GDPR Day, May 25, is approaching fast. For most of us, conversations are under way, but have action been plans put in to place? Are staff are being trained? Is there a data protection lead in place?
The processes seem arduous, but this is for good reason. The new regulation is an update to the 1998 Act that was created out of the EU Data Protection Directive in 1995. So why change it now?
The world was a different place 20 years ago. Amazon launched in July 1995 and, in September of the same year, eBay was launched. The first time you could send a text message with predictive text was in 1993. And most computers had 8MB ram – with an additional 4MB ram costing $400. Since 1995 we’ve seen the launch of Facebook (February 2004) and Twitter (March 2006) among many other platforms we have merrily been handing personal data to.
Cusp of giant disruption
Interaction with our personal data, where it was hosted, and our buying habits were on the cusp of giant disruption. We didn’t think about where our data was, who was using it or even if it was being bought and sold as a commodity.
Comparing our world with now, it’s easy to see why the previous laws are outdated and the reason GDPR is coming into force – to replace and strengthen the Data Protection Act.
There are several requirements for GDPR, but these can be grouped into three principal areas:
Train staff to ensure they understand the regulations and make the practice compliant – it is the responsibility of everyone who deals with personal data. To put it another way if a client phones and asks where their personal data is held, would everyone know?
Assign a data protection lead to ensure someone has GDPR front of mind and has the authority to make changes and advise the managers to implement change, as well as provide ongoing training. Everyone in a practice also needs to understand how to respond if a ‘data breach’ occurs.
Auditing existing processes determines how data is used, handled and shared within the practice and clients.
Ensure passwords and documents are securely stored (including those on laptops and smart devices) and client engagement letters have been updated.
Accountancy practices should also look at policies to correctly identify callers and ensure there a process to prevent incorrectly sharing information with the wrong clients.
Making an action plan with deadlines is a must. This should include the creation of data processing records, a data protection policy, a security audit and seeking re-consent where necessary.
You must document what personal data you hold, where it came from, who you share it with and what you do with it. After the audit is complete, it will help resolve any short comings to ensure GDPR compliance.
Once policies are defined they need to be documented, shared with staff and become the new ‘business as usual’. It’s good practice to keep your clients aware of the progress you have made.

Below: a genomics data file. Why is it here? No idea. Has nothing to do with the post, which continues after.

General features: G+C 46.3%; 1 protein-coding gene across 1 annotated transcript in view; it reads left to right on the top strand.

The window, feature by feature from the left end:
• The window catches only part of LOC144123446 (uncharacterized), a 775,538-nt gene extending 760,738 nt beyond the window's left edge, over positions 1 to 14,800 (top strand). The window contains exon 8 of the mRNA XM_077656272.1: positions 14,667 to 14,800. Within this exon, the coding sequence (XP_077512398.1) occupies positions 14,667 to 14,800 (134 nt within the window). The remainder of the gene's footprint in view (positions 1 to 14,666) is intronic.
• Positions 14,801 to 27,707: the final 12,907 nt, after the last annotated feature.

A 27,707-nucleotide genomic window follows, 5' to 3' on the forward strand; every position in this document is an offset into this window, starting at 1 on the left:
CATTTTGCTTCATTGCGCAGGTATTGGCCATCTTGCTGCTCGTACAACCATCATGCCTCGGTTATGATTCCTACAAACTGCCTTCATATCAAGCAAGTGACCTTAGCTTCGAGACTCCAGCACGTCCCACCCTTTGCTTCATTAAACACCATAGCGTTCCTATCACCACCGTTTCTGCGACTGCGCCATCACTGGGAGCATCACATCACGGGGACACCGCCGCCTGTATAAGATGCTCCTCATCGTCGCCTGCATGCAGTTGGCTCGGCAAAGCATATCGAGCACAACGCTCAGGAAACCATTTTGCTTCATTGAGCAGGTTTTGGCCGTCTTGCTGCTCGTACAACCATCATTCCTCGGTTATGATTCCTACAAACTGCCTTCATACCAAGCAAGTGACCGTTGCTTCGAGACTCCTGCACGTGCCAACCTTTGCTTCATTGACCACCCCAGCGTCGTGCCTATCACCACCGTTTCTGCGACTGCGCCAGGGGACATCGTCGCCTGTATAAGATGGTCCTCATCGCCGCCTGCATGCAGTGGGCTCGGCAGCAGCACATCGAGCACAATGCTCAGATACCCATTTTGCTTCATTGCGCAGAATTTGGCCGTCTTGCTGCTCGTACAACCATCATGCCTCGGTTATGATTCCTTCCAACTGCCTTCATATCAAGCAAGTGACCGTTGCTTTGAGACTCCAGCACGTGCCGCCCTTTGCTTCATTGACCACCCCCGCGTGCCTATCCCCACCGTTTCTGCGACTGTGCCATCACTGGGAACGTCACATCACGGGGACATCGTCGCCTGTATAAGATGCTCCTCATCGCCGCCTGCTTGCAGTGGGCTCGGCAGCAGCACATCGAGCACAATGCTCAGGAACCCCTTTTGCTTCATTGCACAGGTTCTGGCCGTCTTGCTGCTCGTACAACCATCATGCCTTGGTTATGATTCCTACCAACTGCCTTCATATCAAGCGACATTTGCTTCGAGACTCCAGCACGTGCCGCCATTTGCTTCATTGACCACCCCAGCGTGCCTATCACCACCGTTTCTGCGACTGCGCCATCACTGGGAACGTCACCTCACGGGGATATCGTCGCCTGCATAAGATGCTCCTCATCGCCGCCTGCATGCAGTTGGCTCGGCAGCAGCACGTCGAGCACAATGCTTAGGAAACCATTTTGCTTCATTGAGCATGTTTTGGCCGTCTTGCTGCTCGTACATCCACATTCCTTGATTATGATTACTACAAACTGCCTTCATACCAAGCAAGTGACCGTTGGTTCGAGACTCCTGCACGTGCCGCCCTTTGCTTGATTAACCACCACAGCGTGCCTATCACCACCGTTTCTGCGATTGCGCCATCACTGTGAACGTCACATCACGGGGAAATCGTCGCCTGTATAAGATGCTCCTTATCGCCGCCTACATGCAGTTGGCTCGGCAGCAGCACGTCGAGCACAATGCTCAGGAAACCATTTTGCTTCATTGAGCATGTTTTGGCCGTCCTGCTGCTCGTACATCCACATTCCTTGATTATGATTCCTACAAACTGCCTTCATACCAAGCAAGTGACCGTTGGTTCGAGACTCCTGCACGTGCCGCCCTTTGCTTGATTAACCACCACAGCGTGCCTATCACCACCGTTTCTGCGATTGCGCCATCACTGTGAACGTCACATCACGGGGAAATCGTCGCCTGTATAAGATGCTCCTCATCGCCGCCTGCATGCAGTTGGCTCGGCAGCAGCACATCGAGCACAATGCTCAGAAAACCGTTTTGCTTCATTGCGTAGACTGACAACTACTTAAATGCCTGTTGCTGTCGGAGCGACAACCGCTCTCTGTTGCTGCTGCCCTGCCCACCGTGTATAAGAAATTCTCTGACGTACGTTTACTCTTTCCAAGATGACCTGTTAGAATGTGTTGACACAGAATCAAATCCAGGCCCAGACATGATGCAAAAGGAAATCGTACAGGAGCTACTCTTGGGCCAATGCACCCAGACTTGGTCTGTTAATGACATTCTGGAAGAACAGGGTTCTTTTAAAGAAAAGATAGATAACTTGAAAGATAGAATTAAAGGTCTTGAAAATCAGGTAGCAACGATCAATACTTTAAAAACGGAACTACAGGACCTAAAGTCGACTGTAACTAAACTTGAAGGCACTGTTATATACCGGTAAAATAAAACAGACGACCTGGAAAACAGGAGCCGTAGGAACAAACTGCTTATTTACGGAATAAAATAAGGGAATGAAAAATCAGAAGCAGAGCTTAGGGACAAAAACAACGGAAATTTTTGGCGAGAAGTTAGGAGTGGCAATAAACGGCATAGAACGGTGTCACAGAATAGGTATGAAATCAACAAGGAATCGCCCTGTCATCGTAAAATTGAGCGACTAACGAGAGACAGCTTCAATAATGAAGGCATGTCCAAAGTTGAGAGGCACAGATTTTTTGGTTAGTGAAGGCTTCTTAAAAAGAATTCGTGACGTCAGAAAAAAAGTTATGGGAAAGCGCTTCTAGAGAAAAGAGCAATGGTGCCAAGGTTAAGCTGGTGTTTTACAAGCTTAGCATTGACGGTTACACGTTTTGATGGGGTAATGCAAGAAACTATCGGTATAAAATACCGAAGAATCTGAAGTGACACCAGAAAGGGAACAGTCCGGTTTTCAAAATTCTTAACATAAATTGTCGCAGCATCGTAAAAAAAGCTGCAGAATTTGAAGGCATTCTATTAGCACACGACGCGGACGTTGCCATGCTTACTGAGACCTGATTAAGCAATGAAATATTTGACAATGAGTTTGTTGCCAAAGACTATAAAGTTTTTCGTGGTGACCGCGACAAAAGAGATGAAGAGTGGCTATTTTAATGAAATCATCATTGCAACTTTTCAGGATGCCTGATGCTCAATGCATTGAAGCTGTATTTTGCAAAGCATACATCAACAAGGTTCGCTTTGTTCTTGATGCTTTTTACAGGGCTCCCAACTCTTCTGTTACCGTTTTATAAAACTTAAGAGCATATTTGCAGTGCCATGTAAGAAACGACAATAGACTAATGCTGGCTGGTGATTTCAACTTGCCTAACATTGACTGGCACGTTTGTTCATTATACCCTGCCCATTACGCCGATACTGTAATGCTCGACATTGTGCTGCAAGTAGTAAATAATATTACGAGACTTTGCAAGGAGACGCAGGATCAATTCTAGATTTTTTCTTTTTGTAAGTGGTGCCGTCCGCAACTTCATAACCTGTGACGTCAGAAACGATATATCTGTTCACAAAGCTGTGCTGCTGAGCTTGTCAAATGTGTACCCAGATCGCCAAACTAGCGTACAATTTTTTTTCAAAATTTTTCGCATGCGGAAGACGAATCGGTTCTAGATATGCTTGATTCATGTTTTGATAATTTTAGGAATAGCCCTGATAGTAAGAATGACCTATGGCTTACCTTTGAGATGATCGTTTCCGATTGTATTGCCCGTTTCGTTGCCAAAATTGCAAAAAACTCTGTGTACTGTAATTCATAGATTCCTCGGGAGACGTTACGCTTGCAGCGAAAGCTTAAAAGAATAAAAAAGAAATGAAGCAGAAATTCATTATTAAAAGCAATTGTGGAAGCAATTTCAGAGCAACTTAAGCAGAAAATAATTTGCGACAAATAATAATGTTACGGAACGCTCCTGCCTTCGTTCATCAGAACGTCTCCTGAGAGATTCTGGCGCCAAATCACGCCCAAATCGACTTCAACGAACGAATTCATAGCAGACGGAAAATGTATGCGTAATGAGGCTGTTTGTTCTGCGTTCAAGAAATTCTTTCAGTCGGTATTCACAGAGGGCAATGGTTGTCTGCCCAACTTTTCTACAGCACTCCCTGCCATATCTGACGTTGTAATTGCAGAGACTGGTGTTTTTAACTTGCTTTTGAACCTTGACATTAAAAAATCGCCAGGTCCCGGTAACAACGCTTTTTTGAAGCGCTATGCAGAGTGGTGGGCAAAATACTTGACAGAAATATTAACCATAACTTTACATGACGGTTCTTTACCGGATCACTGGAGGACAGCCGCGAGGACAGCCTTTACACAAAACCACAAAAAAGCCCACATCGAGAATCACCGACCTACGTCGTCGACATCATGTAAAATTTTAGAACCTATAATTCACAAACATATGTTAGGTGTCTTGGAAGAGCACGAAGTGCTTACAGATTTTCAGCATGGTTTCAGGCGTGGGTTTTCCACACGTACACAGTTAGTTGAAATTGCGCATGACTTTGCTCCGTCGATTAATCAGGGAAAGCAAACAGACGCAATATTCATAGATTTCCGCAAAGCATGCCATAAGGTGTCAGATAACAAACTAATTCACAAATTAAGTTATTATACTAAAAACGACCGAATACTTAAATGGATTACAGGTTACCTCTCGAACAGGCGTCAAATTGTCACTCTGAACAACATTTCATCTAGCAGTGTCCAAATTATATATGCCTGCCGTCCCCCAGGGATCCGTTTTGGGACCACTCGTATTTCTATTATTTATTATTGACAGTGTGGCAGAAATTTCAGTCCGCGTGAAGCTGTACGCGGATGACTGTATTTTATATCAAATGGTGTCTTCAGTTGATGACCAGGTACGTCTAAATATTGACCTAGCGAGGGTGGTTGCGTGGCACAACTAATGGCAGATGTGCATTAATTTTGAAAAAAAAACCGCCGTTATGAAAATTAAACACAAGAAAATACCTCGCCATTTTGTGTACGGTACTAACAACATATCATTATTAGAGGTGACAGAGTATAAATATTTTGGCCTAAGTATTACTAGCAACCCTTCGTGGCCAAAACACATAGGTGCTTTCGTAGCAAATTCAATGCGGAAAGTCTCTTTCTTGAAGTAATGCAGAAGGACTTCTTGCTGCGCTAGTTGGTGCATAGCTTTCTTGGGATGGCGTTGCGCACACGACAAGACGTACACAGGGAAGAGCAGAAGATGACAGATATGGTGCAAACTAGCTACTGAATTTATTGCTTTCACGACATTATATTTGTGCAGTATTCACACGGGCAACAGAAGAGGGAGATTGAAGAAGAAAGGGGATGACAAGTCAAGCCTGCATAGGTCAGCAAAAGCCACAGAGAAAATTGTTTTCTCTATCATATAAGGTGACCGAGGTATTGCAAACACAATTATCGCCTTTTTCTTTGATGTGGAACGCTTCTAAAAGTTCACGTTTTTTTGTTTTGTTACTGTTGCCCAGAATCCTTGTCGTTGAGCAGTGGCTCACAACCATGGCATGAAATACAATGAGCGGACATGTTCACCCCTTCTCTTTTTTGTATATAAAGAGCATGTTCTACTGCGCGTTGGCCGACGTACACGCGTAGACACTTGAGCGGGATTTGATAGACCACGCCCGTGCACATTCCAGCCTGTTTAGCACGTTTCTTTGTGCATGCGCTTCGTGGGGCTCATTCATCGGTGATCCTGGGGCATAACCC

There is a plethora of resources available to help with compliance. The Information Commissioner’s Office (ICO) provides good general business advice including templates to document where all personal data is stored. For accountancy practice specific information, there are plenty of specific guides and resources with the IRIS GDPR hub.
Food for thought
Finally, while there are many practices (and businesses) that worry about GDPR being onerous, it’s worth comparing with food hygiene standards. All food establishments no matter their size, must comply with hygiene standards.
No one would eat at a café playing fast and loose with hygiene and the same could be said for practices that don’t protect their clients’ data.
The new data protection regulation is now just around the corner, deciding when to act is not an option. Deciding what to action this week is a priority. We don’t want anyone getting food poisoning, do we?
GDPR in 10 questions…
- As a decision maker are you aware the law is changing with GDPR?
- Can your company and employees apply the principles of personal data?
- Does your company have the correct procedures to ensure you deliver the rights of individuals under GDPR?
- Is your company holding sensitive data in your systems?
- Does your company have processes to provide all data you hold on a client if requested?
- Can your company demonstrate you have the necessary basis to hold the client data in your systems?
- Do you have the right procedures in place to detect, report and investigate persona data?
- Have you implemented appropriate technical and organisational measures to carry out data protection principles?
- Have you designated a data protection lead in your organisation?
- Outsourcing activities – is your supplier agreement aligned to GDPR?